I've been on a non-fiction streak lately. History, travel, what not. But there's only so much non-fiction I can handle at a time. After a point, I need a quick light read to relieve a bit of the seriousness. So when a mail popped into my inbox offering me a preview copy of Yashodhara Lal's There's Something About You, I clicked through to the free three-chapter preview with interest.
Before I continue, I should confess something. I don't generally read such books. And by "such books", I mean the ones that directly or indirectly trace their lineage back to Chetan Bhagat's Five Point Someone (the book that kicked off a whole industry of Indian "commercial" fiction). I've tried a few of these books and been turned off by the shoddy sentence construction, the deluge of typos, and the way they talk down to the reader.
So when I see books packaged (yes, that IS the best word) in bright colours, with long titles that give away the plot line of the book, my brain generally tends to hit Skip.
Which is why, when I started to read the preview chapters, I didn't expect Yashodhara Lal's book to be much better. But I was surprised - pleasantly. It was so nice to read an Indian "light read" written by somebody who can put a sentence together properly. I binge-read the three chapters in the preview (and then her blog for good measure) and realized that I would have to read the rest of the book somehow (she really knows how to throw in a cliffhanger).
The book isn't releasing until July 20th, so I responded to the mail and asked for a preview copy. The book popped into my mailbox (the real life physical one) three-four days later. And I finished it before the day ended. When the mother of a five-month-old says that about a book, you better believe that that's one unputdownable book. (Or maybe I have a bad binge-reading disease. Possible.)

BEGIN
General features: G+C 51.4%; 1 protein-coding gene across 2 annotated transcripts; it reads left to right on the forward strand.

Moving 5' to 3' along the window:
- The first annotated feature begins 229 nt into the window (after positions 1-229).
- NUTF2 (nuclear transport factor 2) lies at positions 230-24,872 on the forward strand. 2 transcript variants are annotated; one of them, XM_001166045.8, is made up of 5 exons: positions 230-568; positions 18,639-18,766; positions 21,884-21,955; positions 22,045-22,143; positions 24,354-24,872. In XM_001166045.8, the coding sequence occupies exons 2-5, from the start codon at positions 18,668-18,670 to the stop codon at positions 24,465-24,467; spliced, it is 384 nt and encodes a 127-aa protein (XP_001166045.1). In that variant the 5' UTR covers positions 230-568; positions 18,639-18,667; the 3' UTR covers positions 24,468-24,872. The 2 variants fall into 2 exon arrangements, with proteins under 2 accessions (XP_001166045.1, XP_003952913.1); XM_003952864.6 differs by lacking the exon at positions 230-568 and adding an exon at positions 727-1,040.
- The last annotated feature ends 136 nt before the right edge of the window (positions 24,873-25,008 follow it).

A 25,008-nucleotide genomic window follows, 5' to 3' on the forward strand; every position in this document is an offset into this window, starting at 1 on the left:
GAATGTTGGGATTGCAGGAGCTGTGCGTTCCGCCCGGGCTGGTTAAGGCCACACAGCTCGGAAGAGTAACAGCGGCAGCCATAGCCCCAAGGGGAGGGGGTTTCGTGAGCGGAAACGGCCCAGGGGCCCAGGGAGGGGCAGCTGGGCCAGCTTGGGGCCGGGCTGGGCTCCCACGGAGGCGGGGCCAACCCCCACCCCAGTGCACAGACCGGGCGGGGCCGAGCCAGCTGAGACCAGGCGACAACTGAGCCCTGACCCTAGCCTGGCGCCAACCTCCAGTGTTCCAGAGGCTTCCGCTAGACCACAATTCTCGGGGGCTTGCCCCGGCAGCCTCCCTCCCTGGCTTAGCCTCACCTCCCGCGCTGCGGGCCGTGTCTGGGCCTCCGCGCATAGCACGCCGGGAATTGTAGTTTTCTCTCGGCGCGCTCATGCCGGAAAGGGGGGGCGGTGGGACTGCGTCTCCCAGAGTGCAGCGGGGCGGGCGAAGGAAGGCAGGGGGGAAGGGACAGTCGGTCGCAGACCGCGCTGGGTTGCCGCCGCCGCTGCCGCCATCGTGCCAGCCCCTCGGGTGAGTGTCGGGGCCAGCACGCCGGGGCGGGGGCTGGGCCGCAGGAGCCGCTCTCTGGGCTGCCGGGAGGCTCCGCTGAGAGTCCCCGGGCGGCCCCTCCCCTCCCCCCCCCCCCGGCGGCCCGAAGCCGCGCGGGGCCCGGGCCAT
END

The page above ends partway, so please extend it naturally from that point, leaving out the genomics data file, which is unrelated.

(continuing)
So what's the book all about? Though it's been billed as the Romance of the Year, it's actually much more than that. It's about Trishna Saxena (Trish), an overweight 28-year-old who uses sarcasm as a defence mechanism. She feels the need to protect herself and her family (a father with Alzheimer's and a mother who tries to dominate her life) from any intruders. Her nice comfy life is disrupted when she loses her job. To add to the confusion, there's a seven-year-old who behaves like a teenager, an agony aunt column, a tragic accident, and of course our male protagonist, Sahil.
Yashodhara Lal writes well - she's funny (in a sarcastic way). There are some interesting non-cardboardy characters, a decent plot that is predictably feel-good, and yet has some surprising elements (does that even make sense?), and a love story that is kept subtle and low-key.
The best part of the book was that it didn't talk down to me, the reader. It expected me to be intelligent and yet want to have a good time - something other writers in the genre don't seem to have understood yet.
And - hell - I might as well confess it. I LIKED Trish. I identified with her, I liked her sarcasm, I liked her flaws, I liked how she didn't have everything together in her life (at the beginning of the book anyway).
I do have a few things to crib about, of course. By the end of the book, there are just too many plotlines. Those who read the book will understand what I mean - the final plot element is a bit too dramatic and hard to take in.
The second crib I have is the cover. I mean - would you look at that cover? Is that supposed to be Trish? That looks more like a fashion-conscious teenager than a 28-year-old overweight writer. But I guess this cover will sell better.
Overall - a well-written, light, feel-good read that has ensured that I won't discount all commercial fiction out of hand in the future.